How could you possibly respect the Constitutional rights of Americans, without extending those rights to every person on American soil? How could you determine someone’s guilt if they are not extended due process rights?

That is the whole point of having rights when you are arrested in America. It provides a process to defend yourself. Instead, the agents, in this case, served as judge and jury.

Not an Isolated Incident

The judge that upheld the statute of limitations said there can be no exception for the “entirely common state of affairs.”

Well that is a terrifying thought, isn’t it, that Davino Watson’s case is “entirely common”?

Yet unfortunately, that seems to be the case.

In the seven and a half years ending in February, ICE reviewed 8,043 citizenship claims of people in custody, according to figures provided by the Department of Homeland Security. In 1,488 — nearly a fifth of those cases — ICE lawyers concluded the evidence “tended to show that the individual may, in fact, be a U.S. citizen,” a DHS spokeswoman said…

Victims include a landscaper snatched in a Home Depot parking lot in Rialto and held for days despite his son’s attempts to show agents the man’s U.S. passport; a New York resident locked up for more than three years fighting deportation efforts after a federal agent mistook his father for someone who wasn’t a U.S. citizen; and a Rhode Island housekeeper mistakenly targeted twice, resulting in her spending a night in prison the second time even though her husband had brought her U.S. passport to a court hearing.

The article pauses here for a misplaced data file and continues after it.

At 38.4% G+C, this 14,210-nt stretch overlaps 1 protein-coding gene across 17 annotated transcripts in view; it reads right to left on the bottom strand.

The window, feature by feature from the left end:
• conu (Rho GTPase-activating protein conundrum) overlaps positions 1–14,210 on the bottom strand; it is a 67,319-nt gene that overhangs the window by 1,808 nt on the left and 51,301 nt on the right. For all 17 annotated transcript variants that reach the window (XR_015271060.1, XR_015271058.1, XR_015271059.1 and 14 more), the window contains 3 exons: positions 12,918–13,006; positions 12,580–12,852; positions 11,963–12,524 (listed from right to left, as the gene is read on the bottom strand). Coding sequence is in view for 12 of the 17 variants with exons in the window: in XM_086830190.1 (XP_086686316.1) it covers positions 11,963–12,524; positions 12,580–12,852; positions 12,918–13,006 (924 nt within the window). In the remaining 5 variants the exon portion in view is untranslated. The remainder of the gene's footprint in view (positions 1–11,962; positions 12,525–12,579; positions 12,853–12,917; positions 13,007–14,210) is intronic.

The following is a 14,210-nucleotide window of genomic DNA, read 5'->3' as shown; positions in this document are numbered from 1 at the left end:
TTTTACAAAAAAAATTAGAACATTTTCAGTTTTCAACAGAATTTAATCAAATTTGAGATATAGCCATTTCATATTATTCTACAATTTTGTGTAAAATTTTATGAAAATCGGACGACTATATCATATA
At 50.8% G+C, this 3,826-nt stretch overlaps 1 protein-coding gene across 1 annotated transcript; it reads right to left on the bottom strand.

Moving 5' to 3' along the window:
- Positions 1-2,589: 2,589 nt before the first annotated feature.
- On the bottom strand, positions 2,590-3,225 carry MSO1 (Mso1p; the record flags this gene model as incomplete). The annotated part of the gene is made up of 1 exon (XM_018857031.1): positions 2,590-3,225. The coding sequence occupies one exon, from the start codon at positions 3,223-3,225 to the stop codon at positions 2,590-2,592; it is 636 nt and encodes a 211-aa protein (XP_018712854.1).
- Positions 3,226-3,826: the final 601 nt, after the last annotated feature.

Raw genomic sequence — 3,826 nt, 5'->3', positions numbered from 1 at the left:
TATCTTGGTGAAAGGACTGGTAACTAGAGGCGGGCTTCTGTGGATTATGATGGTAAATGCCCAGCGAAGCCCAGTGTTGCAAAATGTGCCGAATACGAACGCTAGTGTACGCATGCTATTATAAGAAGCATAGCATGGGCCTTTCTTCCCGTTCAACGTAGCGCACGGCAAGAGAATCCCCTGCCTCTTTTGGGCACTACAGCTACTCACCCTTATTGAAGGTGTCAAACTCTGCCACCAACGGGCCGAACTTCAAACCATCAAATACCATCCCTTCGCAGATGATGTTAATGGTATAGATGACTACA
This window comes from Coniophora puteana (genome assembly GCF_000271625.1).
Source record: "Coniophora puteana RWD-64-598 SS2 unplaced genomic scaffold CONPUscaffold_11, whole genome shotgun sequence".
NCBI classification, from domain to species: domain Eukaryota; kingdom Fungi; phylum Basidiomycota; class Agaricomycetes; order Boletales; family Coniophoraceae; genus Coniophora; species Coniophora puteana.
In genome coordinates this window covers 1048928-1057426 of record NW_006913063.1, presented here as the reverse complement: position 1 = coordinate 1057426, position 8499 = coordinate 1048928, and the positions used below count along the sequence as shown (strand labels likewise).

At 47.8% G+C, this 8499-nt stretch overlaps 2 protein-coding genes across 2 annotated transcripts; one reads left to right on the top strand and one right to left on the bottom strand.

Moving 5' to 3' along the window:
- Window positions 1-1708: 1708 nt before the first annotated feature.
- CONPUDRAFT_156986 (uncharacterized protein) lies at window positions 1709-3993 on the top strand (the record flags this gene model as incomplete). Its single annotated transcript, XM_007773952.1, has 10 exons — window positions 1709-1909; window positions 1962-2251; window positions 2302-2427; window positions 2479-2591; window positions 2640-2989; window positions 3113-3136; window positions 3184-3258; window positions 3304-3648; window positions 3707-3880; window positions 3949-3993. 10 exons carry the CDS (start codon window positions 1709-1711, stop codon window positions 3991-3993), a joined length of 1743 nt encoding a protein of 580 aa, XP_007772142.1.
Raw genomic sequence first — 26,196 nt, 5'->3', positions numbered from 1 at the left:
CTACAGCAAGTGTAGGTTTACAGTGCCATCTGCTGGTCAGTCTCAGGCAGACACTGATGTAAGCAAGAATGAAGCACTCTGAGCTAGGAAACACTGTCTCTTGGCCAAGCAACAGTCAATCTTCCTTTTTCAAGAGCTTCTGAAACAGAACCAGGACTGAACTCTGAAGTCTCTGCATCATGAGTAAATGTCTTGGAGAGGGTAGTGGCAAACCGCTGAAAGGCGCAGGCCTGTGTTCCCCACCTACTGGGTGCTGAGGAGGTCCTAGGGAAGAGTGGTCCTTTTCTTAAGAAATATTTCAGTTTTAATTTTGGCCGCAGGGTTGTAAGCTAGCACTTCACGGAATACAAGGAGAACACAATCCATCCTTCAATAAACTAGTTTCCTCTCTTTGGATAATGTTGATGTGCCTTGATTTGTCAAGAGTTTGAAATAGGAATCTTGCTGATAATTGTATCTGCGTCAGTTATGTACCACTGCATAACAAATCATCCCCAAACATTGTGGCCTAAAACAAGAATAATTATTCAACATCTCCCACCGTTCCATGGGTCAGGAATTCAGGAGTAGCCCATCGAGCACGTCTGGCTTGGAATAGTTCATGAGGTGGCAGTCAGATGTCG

People are concerned about illegal immigrant children being held in detention centers. But a 10-year-old American citizen was held for two months in a Texas detention facility, mistakenly identified as an illegal immigrant.

And this is the whole point. When the U.S. government considers you guilty and forces you to prove your innocence, you have no rights.

“We could, but we don’t interview because we have all of the information, all of the facts,” an ICE agent said in a federal court deposition, explaining how he used database searches to mark a Chicago man for deportation…

A 2011 UC Berkeley study of ICE’s early use of IDENT found six U.S. citizens, including one who had previously been deported, in a sample of 375 arrests — an error rate that would affect thousands of Americans on a national scale. And government audits showed that last year 52,000 people were wrongly tagged in the Central Index System, a key database used by immigration agents, as being ineligible to work in the U.S.

And that attitude among federal agents is why they ignore family members who rush to present passports and other documents when their family members are mistakenly arrested by ICE.

Even if you don’t think illegal immigrants deserve rights, this “guilty until proven innocent” attitude ends up denying rights to American citizens.

Luckily some progress has been made.

A U.S. district judge ruled in June that illegal immigrants held at a federal prison must be given access to attorneys. But while this ruling is a good precedent, it only applied to one particular detention facility in Oregon.

The Bill of Rights is decent when it comes to protecting human rights, but true rights are much more robust. And rights don’t particularly care about borders either.

I happen to think illegal immigrants deserve the rights of the accused regardless. But even without compassion, it is in Americans’ self-interest to insist that illegal immigrants are afforded due process rights.

The concept of rights is the best philosophical framework we have to make maintain individual freedom. By standing up for illegal immigrants, we also protect our own rights.

You don’t have to play by the rules of the corrupt politicians, manipulative media, and brainwashed peers.